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Different Kinds of Love

It’s the end of a dance competition weekend.  All my loyal Facebook friends have been subjected to picture after picture and post after post about dance.

“Here she is before dancing.  Here she is after the first dance.  Here she is with three dances to go.  Here is what backstage looks like.  Here she is her taking off her lashes.”  It’s really quite ridiculous.

Despite what I know about life, being a human, and how amazing my family and friends are, I still have this voice in the back of my brain that says, “The entire world must think that I love her more than my other children.  What kind of a mom am I?”

And then, I look at my kids, and I realize that what everyone else thinks doesn’t matter.  All three of my children are so different from each other, and I have different kinds of love for them all.

I remember so clearly how conflicted I was after my son was born.  Did my older stepdaughter feel like I treated her differently?  Did she think I loved her less?  Boy, did I worry about trying to love them “the same.”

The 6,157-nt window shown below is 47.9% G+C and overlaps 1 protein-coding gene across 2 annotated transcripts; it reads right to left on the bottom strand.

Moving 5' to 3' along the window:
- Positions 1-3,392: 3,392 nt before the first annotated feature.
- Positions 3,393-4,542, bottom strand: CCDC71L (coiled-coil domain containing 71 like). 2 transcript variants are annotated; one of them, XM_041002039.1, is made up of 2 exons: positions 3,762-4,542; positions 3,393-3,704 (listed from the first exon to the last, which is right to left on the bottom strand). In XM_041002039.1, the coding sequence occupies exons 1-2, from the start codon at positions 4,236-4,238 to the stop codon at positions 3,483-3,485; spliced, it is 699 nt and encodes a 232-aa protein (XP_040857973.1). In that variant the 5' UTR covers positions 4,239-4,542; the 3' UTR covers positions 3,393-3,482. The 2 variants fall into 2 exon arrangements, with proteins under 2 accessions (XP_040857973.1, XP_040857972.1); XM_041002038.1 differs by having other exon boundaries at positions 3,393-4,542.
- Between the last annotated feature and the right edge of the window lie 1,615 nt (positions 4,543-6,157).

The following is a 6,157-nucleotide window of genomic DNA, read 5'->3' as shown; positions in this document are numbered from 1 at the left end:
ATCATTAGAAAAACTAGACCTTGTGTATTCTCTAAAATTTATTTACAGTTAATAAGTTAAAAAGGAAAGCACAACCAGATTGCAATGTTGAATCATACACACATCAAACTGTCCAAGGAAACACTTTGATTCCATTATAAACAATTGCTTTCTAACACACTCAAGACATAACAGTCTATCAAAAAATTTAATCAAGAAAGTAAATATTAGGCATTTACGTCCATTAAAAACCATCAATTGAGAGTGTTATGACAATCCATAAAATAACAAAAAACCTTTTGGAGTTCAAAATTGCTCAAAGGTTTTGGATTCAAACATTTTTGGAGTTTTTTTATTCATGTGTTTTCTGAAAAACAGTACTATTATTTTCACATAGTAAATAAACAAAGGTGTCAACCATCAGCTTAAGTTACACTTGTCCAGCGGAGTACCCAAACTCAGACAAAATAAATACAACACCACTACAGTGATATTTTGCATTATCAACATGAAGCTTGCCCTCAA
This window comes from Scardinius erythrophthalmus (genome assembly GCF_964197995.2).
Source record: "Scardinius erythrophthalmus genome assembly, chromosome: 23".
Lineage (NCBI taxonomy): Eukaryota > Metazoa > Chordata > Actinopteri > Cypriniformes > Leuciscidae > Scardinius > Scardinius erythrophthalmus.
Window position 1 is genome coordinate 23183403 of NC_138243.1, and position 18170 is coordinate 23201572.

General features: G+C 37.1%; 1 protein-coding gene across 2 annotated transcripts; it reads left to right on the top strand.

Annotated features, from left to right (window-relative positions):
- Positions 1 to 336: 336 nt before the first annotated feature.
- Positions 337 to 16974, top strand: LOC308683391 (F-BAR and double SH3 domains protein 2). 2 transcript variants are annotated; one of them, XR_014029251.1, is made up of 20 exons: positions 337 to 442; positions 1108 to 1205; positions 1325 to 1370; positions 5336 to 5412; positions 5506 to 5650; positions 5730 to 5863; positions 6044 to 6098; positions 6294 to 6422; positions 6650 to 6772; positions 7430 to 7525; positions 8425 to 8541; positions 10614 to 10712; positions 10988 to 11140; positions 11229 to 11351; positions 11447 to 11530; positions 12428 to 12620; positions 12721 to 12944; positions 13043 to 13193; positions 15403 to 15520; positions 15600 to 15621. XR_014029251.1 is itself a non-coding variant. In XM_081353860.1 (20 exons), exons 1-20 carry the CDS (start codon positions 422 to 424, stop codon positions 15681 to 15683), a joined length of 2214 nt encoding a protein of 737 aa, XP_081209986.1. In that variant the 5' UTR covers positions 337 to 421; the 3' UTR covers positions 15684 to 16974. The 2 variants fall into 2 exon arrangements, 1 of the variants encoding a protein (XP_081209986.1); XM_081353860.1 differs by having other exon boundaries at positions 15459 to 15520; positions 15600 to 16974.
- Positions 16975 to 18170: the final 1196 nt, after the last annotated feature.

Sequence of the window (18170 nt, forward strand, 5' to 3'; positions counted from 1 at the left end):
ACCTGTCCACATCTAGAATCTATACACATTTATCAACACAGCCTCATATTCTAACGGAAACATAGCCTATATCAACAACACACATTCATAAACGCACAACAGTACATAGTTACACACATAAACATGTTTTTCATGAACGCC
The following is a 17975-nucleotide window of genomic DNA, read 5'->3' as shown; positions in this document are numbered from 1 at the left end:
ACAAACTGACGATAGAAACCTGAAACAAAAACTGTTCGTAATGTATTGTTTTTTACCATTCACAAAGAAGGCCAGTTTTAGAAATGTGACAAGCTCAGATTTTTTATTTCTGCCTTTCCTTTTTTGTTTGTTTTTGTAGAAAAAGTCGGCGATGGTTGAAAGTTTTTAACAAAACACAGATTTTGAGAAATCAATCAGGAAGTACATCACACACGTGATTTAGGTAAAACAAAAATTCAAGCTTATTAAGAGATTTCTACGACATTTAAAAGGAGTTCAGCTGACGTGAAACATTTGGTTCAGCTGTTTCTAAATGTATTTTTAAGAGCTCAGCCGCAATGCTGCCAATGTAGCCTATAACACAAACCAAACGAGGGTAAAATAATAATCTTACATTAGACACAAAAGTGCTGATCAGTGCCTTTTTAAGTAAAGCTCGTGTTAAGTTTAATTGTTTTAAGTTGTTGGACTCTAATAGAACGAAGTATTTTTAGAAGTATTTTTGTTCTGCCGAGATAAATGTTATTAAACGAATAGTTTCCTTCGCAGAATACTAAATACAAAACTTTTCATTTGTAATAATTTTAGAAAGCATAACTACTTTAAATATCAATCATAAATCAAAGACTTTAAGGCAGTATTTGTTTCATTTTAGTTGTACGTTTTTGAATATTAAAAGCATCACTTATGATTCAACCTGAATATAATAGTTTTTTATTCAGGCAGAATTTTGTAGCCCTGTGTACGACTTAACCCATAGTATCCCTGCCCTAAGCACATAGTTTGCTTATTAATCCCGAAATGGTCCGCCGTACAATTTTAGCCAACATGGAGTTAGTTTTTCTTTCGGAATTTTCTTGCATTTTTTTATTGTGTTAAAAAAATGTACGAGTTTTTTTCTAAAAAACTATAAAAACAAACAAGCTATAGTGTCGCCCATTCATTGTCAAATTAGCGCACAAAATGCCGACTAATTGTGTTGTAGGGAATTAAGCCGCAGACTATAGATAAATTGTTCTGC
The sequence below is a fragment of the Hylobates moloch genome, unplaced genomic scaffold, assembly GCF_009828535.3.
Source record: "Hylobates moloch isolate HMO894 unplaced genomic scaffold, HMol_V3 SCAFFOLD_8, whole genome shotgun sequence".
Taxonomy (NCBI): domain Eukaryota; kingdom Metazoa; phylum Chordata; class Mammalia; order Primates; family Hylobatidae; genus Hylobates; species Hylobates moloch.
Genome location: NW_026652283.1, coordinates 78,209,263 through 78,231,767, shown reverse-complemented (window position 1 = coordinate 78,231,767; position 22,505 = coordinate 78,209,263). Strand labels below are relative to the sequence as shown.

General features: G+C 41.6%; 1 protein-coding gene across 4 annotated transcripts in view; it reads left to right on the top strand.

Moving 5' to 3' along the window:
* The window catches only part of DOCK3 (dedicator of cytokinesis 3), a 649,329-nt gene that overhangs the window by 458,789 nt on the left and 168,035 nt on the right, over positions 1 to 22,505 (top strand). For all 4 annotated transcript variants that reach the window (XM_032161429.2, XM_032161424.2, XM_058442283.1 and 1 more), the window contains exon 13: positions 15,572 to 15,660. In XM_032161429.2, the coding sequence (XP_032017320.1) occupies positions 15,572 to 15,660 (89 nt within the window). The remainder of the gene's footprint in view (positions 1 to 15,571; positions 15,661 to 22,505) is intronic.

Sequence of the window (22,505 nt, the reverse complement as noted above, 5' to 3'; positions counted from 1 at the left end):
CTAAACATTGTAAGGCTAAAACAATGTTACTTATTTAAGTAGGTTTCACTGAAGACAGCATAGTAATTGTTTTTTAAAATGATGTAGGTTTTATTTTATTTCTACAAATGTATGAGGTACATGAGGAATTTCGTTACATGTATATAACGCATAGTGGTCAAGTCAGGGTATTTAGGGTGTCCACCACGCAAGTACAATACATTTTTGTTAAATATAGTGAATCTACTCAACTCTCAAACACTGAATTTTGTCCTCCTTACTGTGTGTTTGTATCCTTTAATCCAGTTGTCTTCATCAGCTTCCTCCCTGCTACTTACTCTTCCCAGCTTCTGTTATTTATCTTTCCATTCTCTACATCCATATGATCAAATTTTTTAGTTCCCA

Until I realized that there is no WAY I could love them the same!  They are entirely different people who have different needs. 

For the tiny dancer, it means photo overload, silly poses, and being in the spotlight.  It means spending long hours at loud events that sometimes have disappointing endings.  It means being a cheerleader, chauffer, and personal stylist.  It sounds a bit crazy, but it is her security in knowing I adore the ground she walks on.

For my son, it means something completely different.  He feels the love when I bring him fresh Crumbl after school, when I listen to him play his clarinet, when I let him drink out of my water bottle on our way home from school every day, and when I laugh at his silly jokes.  Taking pictures of him?  Definitely NOT his love language.

All that matters is that I love my kids.

For my oldest, it is a kind of love drastically different than her younger siblings.  We have a love language that involves random texts that say we were thinking of each other, Facetime calls to her siblings to share her life lessons, and some sort of unspoken understanding that we just “get” each other.  It’s something that I can’t explain to anyone else, but she and I?  We just “get” it.

Do I feel bad that my Facebook profile is loaded with dancer pictures?  I used to.  Before I came to the realization that it doesn’t matter what anyone thinks.

All that matters is that I love my kids. 

So, to all the moms out there wondering if I love my kids the same…

No.  I love them all differently, but incomparably big. 

Be grateful (for your children), water your own grass,

…and drink coffee.

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